Source: The Indian Nation Builders: Part II, 5th ed (Madras: Ganesh & Co.)
Womesh Chunder Bonnerjee
Womesh Chunder Bonnerjee was born in 1844 into a family of lawyers. From a young age, he held a desire to be of service to his country and with this in mind, he started the Bengalee.
He was called to the Bar in 1867 and became an Advocate of the Calcutta High Court in 1868. He soon gained great prominence as a lawyer and was made standing counsel by the Government.
As a lawyer, the administration of justice, particularly criminal, captured his interest and he held that a a trial held in the form of a Jury was not alien to the country.
He served as the first President of the Congress during its first meeting in Bombay in 1885. In response to critics who viewed the Congress as one made up of men disloyal to the British, he was of the opinion that there was no contradiction between an aspiration to be managed in accordance to prevailing ideas of Government in Europe and loyalty to the British government. He further voiced that all that the Congress sought for was an expansion of the basis of Government, with a “proper and legitimate share” given to the people.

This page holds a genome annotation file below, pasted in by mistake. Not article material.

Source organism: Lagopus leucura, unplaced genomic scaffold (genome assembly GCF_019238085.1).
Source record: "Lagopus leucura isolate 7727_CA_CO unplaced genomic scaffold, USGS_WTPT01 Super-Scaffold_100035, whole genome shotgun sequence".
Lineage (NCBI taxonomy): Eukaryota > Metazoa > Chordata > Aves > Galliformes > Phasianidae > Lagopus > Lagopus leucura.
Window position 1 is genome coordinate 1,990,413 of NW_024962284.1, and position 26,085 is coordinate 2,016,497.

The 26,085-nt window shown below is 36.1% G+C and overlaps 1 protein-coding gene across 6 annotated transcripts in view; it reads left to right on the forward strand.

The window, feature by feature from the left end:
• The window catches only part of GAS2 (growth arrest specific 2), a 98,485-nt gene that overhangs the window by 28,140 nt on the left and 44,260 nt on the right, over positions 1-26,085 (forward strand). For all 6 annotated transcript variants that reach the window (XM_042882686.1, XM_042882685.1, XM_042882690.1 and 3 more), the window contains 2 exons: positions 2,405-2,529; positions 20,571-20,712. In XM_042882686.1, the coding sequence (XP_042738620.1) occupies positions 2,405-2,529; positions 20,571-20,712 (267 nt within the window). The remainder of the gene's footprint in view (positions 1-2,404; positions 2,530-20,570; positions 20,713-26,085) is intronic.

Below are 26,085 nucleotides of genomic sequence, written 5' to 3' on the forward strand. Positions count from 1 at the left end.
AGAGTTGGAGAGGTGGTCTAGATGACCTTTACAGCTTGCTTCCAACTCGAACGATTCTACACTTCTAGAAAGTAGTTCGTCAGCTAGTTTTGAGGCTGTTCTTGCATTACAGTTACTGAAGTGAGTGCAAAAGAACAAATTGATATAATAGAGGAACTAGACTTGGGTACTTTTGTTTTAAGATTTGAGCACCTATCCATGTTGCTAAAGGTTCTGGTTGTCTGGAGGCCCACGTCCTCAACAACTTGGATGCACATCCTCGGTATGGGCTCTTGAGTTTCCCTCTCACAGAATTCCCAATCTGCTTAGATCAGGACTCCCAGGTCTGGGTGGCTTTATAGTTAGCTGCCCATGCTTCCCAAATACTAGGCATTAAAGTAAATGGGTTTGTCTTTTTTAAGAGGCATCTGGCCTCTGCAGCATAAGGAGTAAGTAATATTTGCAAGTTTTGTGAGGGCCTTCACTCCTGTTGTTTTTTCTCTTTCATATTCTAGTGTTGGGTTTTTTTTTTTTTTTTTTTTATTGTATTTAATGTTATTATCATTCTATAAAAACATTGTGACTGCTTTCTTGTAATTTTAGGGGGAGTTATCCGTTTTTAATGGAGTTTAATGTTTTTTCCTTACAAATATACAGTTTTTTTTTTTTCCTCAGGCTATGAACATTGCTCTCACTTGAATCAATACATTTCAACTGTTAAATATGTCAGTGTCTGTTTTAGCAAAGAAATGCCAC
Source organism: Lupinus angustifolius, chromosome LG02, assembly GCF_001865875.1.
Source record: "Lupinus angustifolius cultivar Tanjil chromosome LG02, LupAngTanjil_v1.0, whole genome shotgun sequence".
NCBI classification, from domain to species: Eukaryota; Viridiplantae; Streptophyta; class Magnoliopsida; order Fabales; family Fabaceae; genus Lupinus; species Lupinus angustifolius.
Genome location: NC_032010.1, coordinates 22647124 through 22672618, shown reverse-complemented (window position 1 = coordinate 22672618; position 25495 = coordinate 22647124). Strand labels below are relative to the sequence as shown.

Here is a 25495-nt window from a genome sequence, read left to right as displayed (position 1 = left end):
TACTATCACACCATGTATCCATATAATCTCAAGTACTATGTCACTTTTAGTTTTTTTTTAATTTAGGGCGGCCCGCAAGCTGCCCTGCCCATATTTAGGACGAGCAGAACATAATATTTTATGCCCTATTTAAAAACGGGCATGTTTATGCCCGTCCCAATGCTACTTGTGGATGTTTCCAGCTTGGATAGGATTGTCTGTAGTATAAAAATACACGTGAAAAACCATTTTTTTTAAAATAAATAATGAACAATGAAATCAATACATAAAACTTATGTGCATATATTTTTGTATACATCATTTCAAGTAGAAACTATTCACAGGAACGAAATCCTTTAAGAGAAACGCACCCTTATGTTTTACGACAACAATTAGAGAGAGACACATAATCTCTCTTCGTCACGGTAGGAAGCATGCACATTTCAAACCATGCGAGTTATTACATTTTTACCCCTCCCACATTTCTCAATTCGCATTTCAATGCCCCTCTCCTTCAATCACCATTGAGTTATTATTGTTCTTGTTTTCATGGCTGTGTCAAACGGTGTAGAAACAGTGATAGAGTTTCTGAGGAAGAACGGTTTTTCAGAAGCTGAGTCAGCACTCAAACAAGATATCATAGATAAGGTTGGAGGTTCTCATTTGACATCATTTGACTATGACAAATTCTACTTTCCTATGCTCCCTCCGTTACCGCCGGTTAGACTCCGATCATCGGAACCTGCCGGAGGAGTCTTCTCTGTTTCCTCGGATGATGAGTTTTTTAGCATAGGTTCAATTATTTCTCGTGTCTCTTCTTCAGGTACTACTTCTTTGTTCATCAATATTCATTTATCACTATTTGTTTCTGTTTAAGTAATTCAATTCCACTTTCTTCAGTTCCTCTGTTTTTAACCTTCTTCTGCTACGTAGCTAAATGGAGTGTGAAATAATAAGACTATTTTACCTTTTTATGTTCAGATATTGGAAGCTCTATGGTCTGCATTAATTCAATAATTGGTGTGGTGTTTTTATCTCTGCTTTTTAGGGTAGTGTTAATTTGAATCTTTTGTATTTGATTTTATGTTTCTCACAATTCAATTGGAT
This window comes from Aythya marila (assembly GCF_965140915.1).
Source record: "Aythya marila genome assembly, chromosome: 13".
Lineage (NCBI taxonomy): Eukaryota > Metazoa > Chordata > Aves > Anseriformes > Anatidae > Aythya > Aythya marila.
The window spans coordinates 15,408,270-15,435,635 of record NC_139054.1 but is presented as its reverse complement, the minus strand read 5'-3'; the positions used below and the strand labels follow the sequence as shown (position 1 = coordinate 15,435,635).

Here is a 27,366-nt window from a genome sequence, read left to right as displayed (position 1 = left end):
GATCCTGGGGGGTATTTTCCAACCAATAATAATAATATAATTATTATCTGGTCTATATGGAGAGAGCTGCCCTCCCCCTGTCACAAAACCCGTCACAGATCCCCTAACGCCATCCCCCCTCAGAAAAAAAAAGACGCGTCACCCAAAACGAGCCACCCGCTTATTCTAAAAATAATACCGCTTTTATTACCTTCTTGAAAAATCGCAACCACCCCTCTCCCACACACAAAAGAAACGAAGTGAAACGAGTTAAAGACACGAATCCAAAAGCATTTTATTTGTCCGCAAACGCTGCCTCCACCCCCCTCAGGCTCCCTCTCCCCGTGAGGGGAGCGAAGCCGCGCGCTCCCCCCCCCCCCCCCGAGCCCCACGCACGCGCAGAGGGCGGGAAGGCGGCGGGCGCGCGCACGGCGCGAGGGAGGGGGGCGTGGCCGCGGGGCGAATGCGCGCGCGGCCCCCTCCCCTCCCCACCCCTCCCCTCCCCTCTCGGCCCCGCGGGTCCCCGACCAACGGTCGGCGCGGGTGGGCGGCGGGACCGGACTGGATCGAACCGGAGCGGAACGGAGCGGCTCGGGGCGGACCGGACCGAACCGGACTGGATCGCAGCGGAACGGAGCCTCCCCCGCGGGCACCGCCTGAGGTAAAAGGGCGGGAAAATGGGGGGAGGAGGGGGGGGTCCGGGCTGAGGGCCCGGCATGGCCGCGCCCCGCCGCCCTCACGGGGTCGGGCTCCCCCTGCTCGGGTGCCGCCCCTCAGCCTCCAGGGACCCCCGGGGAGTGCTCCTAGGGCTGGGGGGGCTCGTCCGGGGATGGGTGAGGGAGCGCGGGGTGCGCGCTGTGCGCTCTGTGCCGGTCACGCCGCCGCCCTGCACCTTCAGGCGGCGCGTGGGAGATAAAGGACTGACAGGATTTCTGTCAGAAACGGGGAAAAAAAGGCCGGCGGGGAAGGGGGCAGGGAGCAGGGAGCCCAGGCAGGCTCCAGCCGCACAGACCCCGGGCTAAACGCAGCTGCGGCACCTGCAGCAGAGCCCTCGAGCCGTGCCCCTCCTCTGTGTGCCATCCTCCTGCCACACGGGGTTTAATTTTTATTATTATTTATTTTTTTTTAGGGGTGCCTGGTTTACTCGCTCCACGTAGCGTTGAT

While recuperating in England from bad health, he addressed English audiences across the country and strove to educate them on Indian ambitions and grievances. He further countered the notion that there were no representative institutions in India in the past, citing the village systems as concrete examples before returning to India in 1888. In 1890, he made a notable achievement in encouraging the delegates of the Congress to adopt a resolution necessitating the holding of an annual Congress in India. He was further elected for a second term of Congress Presidency in 1892.
Bonnerjee adopted a English lifestyle, dividing his time between his homes in England and India. He was further not of the belief that social reform had to necessarily precede political regeneration and objected to identifying the Congress with social reform.
He left India in 1902 for Croydon and passed away in 1906.
Source: The Indian Nation Builders: Part II, 5th ed (Madras: Ganesh & Co.), 51-66